The regulator has made the appointment or removal of independent directors flexible. Currently, this is done through a special resolution. Under the new norms, in case the special resolution for appointment of an independent director does not get the requisite majority, then two other thresholds – ordinary resolution and majority of minority shareholders – would be tested. If the resolution crosses the above two thresholds, in the same voting process, then such a resolution for appointment of the ID would be deemed to be approved by shareholders

The regulator has relaxed certain provisions in the takeover regulations for disinvestments of public sector undertakings (PSUs). This is usually a long-drawn out process and information relating to the same comes in public domain through government decisions and statements made from time to time.

“Considering the unique nature of transaction and process involved in a PSU disinvestment spanning over a long period, such a requirement of determination of open offer price under the takeover regulations many a time, acts as an impediment in fructifying such strategic disinvestment of PSUs. The Board, therefore, approved the proposal to dispense with requirement of calculating 60 days’ VWAMP for determination of open offer price in case of disinvestment of PSU Companies, wherein it results in its change in control, either by way of direct acquisition or indirect acquisition,” the note put out by the regulator said.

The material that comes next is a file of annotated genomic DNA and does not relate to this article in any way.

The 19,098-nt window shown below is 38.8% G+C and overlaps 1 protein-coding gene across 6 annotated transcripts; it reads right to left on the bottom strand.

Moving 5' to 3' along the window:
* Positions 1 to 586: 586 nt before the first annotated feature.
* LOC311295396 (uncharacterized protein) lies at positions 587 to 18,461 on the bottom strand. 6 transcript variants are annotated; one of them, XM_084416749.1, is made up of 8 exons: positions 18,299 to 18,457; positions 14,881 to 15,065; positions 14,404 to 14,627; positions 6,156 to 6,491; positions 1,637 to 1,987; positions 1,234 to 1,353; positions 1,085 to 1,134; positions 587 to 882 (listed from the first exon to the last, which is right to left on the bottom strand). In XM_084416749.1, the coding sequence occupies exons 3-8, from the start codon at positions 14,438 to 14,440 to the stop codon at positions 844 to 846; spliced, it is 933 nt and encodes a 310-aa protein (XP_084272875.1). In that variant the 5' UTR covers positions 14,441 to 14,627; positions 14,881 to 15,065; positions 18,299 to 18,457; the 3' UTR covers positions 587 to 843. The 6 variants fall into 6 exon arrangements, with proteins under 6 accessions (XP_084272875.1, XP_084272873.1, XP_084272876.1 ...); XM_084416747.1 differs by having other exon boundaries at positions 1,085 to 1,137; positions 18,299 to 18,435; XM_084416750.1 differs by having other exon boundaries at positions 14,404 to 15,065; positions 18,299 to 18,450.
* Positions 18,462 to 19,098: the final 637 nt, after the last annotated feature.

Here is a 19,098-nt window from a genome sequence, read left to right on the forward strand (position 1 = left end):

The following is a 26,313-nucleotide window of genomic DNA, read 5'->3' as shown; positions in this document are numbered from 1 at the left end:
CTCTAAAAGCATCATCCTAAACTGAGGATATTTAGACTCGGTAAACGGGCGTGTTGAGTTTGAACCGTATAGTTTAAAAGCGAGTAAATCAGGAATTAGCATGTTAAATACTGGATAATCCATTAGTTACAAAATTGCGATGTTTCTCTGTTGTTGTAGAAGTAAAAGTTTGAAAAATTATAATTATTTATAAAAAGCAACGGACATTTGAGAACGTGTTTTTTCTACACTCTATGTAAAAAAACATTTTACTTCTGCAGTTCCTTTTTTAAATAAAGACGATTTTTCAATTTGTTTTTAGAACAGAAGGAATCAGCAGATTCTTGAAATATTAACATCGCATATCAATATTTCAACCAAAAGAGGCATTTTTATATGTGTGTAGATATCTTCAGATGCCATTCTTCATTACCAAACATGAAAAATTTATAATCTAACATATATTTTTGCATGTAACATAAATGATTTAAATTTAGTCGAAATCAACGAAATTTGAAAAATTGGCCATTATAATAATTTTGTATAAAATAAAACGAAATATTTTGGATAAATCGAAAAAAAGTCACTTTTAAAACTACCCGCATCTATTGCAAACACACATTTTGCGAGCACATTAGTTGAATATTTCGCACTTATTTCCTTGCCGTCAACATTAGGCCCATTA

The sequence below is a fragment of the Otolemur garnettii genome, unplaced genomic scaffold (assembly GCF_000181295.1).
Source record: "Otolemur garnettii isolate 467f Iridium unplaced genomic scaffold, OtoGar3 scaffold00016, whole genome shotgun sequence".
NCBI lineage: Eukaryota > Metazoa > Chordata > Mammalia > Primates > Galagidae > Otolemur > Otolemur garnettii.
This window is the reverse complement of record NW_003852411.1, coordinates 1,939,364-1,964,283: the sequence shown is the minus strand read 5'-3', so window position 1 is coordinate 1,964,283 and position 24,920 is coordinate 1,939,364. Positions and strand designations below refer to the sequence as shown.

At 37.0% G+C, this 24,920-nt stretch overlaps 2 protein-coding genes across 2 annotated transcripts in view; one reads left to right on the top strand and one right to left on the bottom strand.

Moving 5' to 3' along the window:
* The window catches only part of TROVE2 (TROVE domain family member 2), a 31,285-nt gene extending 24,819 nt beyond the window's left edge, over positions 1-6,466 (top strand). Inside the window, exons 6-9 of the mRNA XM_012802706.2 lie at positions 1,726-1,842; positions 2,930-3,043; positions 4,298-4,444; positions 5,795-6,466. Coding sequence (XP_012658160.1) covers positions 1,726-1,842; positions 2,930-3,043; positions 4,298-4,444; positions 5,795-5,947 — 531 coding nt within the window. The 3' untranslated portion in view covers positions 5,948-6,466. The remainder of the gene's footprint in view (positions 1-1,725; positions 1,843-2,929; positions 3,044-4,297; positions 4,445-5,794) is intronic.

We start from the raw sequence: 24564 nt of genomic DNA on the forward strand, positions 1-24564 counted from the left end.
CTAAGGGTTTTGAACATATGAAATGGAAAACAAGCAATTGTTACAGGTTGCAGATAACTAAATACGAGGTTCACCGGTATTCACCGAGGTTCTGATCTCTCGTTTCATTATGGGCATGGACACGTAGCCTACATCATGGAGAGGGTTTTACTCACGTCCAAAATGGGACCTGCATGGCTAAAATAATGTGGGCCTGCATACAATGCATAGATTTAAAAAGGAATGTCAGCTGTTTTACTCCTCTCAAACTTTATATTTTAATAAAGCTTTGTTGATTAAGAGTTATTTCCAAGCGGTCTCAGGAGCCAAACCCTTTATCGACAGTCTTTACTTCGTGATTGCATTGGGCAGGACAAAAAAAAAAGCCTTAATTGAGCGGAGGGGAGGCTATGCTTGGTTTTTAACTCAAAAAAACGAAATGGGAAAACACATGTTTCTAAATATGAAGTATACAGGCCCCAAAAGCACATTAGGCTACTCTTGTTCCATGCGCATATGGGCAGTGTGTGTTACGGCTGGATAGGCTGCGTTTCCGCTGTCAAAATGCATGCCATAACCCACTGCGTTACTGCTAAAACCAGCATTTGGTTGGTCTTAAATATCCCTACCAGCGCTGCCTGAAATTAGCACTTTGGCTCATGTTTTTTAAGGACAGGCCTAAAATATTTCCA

The Board allowed net settlement of the cash and F&O segments upon expiry of stock derivatives to facilitate efficient settlement.

“The earlier sequential settlement required investors to bring commitment separately for each transaction. The two were not netted. Any entities which are not mandated to take physical delivery would be now permitted to do net settlement. The cash required for trades can come down significantly,” said Buch.

The regulator has approved monitoring utilisation of issue proceeds raised through preferential issue and qualified institutions placement (QIP) issue.

Online bond platform providers will now have to register with the Sebi as stock brokers under the debt segment of the stock exchanges.

The Board will prescribe a timeline for declaring first close of a scheme of an alternative investment fund, along with the minimum corpus at which the first close may be declared.